Care transitions among Medicare beneficiaries at the end of life

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Mrs. K, age 72, is a widow who lives alone in a two-story home. She's recently been discharged after a 3-day hospitalization for worsening heart failure (HF). She's receiving home healthcare services for ongoing assessment of cardiopulmonary and functional status, for education about her medication and diet regimen, and for an evaluation of her home environment. This is her third hospitalization in the past 6 months and her second admission to home care.
During the home care admission visit, Mrs. K reports increasing fatigue and weakness over the past few weeks. She also says that she has to use her oxygen most of the time, not just when walking as in the past. Her son reports that she can no longer walk up the stairs and has been sleeping in therecliner since being discharged home. Mrs. K told the nurse that she no longer wants to go back and forth to the hospital and just wishes she could get “fixed up at home” instead.
In this case, the nurse is in an ideal position to further assess and implement a feasible and appropriate plan of care for this patient. Although each patient's situation differs, the nurse can use some key pieces of information to help minimize unnecessary care transitions for patients who may be nearing the end of life. This could improve the quality of patient care while helping to reduce costs.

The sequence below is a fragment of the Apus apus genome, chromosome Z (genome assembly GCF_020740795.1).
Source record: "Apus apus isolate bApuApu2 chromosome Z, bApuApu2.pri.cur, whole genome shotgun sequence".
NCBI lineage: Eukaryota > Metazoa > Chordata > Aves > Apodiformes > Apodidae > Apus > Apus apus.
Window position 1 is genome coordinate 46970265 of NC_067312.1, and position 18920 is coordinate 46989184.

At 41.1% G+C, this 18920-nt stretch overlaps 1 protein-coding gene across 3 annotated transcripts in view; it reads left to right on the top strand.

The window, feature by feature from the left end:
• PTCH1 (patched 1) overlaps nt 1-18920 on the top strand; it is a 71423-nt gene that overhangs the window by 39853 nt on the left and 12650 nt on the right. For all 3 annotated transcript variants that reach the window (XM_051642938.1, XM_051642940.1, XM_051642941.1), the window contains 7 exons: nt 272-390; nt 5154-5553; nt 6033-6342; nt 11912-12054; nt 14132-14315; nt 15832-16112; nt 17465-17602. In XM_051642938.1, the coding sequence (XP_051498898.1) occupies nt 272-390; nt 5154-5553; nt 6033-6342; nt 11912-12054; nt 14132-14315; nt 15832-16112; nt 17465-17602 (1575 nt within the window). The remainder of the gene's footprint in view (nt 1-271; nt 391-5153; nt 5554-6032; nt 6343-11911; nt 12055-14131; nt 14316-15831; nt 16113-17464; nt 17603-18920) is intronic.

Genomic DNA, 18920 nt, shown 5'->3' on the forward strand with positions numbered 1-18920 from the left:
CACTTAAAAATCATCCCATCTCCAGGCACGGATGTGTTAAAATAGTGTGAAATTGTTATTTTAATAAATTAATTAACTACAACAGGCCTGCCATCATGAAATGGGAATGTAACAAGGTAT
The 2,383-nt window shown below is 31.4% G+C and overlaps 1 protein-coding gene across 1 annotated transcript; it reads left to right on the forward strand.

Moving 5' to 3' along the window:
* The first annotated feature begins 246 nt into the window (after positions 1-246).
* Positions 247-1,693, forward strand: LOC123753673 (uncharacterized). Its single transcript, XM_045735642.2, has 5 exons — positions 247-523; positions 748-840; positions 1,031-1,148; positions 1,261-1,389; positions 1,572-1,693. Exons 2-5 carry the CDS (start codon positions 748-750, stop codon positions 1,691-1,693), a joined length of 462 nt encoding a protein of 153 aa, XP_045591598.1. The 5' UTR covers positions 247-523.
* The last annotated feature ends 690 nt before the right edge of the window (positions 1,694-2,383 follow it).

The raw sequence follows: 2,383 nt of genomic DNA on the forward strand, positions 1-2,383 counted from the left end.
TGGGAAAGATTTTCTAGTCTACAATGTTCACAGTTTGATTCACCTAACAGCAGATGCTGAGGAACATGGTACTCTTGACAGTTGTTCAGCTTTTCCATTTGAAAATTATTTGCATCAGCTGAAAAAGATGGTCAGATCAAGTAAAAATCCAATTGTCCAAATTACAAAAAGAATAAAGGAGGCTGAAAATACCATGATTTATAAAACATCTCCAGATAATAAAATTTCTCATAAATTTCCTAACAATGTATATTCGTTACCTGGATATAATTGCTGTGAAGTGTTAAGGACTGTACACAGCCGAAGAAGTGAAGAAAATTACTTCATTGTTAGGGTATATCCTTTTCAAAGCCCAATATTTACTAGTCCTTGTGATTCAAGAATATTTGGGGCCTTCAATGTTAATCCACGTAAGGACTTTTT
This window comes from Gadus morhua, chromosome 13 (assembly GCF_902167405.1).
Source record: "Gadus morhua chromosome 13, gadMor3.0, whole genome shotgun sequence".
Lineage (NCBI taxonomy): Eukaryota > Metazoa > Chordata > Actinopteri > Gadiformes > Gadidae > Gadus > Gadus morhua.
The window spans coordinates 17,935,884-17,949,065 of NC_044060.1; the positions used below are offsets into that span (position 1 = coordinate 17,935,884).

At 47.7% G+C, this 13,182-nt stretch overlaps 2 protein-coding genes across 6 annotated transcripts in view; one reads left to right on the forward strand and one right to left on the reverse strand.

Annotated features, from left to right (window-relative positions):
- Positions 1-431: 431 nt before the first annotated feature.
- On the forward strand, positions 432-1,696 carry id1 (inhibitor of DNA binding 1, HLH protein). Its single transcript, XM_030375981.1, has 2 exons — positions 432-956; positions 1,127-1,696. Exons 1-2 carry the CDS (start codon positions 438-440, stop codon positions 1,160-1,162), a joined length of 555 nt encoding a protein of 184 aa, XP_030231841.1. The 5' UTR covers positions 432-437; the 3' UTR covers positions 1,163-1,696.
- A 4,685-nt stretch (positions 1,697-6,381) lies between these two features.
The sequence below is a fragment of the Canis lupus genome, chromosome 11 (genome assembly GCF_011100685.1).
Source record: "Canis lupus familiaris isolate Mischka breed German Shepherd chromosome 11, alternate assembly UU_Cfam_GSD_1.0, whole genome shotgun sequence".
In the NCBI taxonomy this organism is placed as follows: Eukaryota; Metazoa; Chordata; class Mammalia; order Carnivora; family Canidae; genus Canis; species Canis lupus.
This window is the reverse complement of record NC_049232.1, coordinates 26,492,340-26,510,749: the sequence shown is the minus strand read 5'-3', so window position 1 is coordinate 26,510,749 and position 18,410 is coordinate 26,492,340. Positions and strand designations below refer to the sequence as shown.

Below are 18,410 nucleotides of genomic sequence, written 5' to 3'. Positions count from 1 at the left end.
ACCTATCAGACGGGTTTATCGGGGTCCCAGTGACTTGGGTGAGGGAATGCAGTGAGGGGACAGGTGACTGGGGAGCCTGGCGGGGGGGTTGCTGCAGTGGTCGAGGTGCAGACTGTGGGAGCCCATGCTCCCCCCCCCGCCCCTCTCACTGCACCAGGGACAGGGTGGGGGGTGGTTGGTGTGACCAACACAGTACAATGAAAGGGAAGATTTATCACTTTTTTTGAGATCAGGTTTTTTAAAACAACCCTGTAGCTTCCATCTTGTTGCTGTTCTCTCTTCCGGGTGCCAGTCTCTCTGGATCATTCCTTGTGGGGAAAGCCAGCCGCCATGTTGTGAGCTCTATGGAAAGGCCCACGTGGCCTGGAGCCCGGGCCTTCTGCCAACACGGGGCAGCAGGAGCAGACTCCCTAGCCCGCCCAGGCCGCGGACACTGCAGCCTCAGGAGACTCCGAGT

This article incorporates findings from a national study that explored the care transitions of 110,218 Medicare beneficiaries during their last year of life.1 Using a retrospective cohort design, Medicare administrative data were used to examine and compare health service use in the last year of life among older adults with HF, chronic obstructive pulmonary disease (COPD), and lung cancer.2 Using a fictitious patient, Mrs. K, this article explores pertinent issues faced by older adults living with end-stage diseases and their many care transitions as they near the end of life. It highlights the nurse's vital role of improving these patients' transitions by incorporating evidence-based findings into practice, by using a framework to help clarify patients' goals of care, and by advocating for needed policy changes for this population.
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